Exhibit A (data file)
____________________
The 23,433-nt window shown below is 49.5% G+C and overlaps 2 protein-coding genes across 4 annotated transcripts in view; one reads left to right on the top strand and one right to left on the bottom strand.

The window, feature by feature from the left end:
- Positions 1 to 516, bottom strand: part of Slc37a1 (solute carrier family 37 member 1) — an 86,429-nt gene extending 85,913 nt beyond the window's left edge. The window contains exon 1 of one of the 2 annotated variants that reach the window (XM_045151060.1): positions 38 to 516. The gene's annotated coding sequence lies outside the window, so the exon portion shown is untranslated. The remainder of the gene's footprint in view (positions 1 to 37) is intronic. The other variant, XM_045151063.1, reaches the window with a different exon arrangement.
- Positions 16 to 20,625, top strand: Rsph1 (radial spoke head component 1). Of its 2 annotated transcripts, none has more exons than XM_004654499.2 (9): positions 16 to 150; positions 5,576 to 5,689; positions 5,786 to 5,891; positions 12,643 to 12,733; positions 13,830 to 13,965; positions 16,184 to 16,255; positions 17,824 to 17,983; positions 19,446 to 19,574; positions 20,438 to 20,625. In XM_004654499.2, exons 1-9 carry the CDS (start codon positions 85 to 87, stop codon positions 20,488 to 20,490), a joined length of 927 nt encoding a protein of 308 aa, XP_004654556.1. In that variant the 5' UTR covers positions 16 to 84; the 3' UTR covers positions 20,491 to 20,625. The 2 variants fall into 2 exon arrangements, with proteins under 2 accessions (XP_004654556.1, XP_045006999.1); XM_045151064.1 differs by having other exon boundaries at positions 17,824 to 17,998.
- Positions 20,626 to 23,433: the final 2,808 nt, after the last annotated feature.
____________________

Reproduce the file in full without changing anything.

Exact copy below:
The 23,433-nt window shown below is 49.5% G+C and overlaps 2 protein-coding genes across 4 annotated transcripts in view; one reads left to right on the top strand and one right to left on the bottom strand.

The window, feature by feature from the left end:
- Positions 1 to 516, bottom strand: part of Slc37a1 (solute carrier family 37 member 1) — an 86,429-nt gene extending 85,913 nt beyond the window's left edge. The window contains exon 1 of one of the 2 annotated variants that reach the window (XM_045151060.1): positions 38 to 516. The gene's annotated coding sequence lies outside the window, so the exon portion shown is untranslated. The remainder of the gene's footprint in view (positions 1 to 37) is intronic. The other variant, XM_045151063.1, reaches the window with a different exon arrangement.
- Positions 16 to 20,625, top strand: Rsph1 (radial spoke head component 1). Of its 2 annotated transcripts, none has more exons than XM_004654499.2 (9): positions 16 to 150; positions 5,576 to 5,689; positions 5,786 to 5,891; positions 12,643 to 12,733; positions 13,830 to 13,965; positions 16,184 to 16,255; positions 17,824 to 17,983; positions 19,446 to 19,574; positions 20,438 to 20,625. In XM_004654499.2, exons 1-9 carry the CDS (start codon positions 85 to 87, stop codon positions 20,488 to 20,490), a joined length of 927 nt encoding a protein of 308 aa, XP_004654556.1. In that variant the 5' UTR covers positions 16 to 84; the 3' UTR covers positions 20,491 to 20,625. The 2 variants fall into 2 exon arrangements, with proteins under 2 accessions (XP_004654556.1, XP_045006999.1); XM_045151064.1 differs by having other exon boundaries at positions 17,824 to 17,998.
- Positions 20,626 to 23,433: the final 2,808 nt, after the last annotated feature.